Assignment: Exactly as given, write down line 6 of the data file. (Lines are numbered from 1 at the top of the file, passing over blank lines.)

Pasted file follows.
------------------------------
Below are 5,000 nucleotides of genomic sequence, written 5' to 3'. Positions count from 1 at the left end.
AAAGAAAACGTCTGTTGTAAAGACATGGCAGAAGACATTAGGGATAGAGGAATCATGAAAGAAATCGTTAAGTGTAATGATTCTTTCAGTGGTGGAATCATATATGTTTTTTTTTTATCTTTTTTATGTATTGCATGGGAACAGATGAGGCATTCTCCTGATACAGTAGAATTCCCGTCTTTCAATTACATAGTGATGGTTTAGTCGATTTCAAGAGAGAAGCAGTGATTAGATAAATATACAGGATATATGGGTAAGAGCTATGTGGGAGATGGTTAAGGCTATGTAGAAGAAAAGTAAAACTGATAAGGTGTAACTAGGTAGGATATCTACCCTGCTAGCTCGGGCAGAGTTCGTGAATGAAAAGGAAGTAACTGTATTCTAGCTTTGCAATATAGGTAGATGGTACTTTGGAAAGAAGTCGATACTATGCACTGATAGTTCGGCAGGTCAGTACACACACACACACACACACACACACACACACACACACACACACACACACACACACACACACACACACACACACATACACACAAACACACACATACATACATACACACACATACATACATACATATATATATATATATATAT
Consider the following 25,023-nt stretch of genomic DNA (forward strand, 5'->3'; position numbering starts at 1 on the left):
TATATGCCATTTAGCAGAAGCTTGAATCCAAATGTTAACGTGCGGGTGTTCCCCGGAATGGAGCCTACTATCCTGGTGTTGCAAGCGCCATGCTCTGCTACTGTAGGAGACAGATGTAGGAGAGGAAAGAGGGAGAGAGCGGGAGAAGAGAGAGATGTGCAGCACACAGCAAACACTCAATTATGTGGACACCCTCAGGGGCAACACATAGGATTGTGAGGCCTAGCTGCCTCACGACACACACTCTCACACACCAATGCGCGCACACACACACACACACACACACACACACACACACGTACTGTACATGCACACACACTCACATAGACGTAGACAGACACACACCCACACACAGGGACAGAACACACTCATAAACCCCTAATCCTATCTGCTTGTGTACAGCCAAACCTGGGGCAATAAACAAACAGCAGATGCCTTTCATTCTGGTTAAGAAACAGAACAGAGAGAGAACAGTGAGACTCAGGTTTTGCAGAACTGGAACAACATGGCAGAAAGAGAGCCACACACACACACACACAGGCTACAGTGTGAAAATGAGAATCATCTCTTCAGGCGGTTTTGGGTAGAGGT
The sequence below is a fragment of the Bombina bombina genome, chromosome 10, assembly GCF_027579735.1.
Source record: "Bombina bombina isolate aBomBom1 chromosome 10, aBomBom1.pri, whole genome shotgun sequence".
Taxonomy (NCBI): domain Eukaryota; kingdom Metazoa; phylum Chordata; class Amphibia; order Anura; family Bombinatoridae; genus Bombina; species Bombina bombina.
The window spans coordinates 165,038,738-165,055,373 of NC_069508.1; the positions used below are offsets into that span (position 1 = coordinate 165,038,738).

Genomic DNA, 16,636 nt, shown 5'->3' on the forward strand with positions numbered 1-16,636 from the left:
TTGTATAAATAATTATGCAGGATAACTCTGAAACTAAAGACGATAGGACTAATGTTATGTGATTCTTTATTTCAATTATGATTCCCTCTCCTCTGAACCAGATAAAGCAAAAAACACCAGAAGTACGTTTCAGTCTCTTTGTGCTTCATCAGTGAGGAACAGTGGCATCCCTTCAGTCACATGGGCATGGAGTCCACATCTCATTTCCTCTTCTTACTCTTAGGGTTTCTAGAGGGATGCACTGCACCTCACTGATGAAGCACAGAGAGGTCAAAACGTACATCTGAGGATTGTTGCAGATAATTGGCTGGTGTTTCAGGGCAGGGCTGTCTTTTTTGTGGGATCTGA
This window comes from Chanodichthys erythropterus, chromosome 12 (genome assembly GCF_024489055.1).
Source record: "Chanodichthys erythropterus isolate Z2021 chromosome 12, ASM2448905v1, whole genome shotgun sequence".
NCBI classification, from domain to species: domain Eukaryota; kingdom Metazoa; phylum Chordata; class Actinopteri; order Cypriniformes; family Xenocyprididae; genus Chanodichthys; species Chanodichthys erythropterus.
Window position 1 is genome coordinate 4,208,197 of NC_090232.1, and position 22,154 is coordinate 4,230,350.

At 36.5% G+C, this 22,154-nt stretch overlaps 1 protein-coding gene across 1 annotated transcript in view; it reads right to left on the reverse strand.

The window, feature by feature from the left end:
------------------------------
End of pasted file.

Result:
Source record: "Bombina bombina isolate aBomBom1 chromosome 10, aBomBom1.pri, whole genome shotgun sequence".